Taiwan, meanwhile, is retrofitting all of its 145 existing F-16A/B fighters with cutting-edge radar capabilities, advanced electronic warfare suites and other upgrades. Lockheed Martin received a $1.85 billion contract to start the work.
The White House is also mulling options to help plug a growing shortfall in Taiwan’s fighter aircraft versus Beijing’s forces, including a possible sale of advanced F-16C/D models long sought by Taipei.
Army Major General Sampson Lee, who heads the military mission of the Taipei Economic and Cultural Representative Office in Washington, said Taiwan would seek to go on buying defensive systems to meet “persistent military threats.”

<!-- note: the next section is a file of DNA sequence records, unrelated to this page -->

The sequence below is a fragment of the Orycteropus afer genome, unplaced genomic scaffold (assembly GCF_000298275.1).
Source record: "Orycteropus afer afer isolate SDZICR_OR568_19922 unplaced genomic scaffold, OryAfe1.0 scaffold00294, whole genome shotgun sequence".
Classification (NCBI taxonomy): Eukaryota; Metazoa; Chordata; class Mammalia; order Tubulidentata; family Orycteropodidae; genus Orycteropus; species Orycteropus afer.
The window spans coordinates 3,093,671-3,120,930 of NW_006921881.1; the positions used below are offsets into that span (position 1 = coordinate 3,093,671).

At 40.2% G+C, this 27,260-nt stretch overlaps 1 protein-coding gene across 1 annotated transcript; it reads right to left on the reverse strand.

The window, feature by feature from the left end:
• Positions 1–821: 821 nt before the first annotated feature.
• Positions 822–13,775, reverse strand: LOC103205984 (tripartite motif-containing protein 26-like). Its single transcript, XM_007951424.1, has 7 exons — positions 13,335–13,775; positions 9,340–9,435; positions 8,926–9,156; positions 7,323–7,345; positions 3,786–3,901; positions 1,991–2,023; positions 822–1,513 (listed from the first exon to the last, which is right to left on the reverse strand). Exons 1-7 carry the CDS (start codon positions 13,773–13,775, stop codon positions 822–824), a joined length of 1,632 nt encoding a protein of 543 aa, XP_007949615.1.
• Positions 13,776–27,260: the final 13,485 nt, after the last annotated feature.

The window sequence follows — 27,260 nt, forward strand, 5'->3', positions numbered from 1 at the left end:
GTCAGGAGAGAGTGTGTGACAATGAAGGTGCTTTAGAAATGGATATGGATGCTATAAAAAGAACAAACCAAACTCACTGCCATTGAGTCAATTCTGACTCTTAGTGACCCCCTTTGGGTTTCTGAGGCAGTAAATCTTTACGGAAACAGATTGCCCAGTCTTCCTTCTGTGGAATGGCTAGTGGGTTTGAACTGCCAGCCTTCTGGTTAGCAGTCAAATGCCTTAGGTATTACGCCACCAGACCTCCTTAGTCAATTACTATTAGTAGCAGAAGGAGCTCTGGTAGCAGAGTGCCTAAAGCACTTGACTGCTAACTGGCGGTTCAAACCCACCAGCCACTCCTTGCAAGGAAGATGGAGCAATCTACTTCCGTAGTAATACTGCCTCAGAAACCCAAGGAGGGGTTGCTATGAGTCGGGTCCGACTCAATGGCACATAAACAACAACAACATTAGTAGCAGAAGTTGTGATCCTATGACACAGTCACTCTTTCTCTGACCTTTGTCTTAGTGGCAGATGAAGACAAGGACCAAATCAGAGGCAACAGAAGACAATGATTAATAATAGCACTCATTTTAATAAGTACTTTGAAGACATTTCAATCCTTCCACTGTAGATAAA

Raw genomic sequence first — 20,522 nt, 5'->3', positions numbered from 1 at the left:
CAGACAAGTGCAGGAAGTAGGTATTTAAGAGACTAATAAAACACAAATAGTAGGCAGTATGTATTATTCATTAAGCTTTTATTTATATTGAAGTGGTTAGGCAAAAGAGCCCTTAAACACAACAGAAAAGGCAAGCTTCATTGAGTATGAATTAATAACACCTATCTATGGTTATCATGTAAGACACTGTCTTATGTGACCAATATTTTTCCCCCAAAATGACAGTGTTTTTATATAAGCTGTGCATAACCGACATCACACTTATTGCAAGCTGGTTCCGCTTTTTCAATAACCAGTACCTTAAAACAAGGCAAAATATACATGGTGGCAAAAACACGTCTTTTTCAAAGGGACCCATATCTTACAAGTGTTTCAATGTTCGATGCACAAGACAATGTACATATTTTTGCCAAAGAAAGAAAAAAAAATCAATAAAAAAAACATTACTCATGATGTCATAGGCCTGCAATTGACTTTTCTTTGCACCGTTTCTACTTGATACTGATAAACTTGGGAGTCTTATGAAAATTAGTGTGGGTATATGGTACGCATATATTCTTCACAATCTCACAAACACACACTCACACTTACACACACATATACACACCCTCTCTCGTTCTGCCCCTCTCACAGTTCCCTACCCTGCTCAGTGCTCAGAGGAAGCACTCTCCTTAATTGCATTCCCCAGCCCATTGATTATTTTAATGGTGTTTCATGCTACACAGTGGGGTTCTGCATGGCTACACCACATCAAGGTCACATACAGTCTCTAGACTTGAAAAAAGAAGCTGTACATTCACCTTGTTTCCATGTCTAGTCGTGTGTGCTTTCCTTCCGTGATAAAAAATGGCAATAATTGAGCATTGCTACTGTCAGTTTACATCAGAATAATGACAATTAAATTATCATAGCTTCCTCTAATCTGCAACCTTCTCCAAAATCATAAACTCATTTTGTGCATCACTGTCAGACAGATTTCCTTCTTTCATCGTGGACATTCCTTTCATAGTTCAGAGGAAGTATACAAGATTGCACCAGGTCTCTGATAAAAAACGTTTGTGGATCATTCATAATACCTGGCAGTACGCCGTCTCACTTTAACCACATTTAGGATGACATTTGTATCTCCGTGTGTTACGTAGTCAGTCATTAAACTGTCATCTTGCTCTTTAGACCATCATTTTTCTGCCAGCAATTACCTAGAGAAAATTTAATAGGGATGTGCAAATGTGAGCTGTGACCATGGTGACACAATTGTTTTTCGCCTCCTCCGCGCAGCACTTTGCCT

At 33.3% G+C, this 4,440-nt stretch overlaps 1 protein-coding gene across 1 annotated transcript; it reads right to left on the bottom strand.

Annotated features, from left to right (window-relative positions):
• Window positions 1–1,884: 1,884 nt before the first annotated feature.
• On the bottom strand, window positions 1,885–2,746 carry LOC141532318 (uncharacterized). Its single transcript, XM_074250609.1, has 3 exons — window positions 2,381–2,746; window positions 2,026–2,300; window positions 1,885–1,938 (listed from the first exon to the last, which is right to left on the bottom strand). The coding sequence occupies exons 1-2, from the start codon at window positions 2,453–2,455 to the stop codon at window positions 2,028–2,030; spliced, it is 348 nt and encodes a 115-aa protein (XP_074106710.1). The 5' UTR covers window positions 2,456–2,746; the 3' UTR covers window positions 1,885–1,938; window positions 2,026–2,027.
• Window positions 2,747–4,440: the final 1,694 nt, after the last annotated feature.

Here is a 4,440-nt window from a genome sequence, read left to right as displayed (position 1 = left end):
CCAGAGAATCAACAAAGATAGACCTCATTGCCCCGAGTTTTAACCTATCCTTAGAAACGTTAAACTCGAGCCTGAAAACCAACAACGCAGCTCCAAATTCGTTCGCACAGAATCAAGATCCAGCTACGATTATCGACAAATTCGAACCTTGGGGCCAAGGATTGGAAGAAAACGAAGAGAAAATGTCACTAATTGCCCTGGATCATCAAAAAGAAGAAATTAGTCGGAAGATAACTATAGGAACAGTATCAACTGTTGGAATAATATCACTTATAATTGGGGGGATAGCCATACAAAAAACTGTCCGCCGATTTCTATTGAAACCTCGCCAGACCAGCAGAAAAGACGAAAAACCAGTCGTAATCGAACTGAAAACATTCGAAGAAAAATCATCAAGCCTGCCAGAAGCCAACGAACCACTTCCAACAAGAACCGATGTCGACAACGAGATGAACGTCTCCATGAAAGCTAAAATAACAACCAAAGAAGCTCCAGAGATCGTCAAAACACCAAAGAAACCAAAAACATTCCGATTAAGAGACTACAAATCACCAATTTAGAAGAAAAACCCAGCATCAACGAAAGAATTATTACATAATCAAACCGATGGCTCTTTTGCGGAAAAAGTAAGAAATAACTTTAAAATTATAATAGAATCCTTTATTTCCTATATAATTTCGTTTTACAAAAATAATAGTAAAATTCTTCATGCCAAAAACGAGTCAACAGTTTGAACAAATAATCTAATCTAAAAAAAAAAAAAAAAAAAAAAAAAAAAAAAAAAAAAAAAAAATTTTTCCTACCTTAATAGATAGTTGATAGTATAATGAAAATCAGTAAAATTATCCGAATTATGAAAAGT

China deems self-ruled Taiwan a breakaway province subject to a return to the fold, by force if necessary. The United States is committed under a 1979 law to supply Taiwan the arms it needs to maintain a “sufficient self-defense capability.”
Locklear, of the U.S. Pacific Command, said central to his part of the “rebalance” to the Pacific will be to modernize and strengthen U.S. treaty alliances with Australia, Japan, South Korea, the Philippines and Thailand - work that he said has already begun in earnest.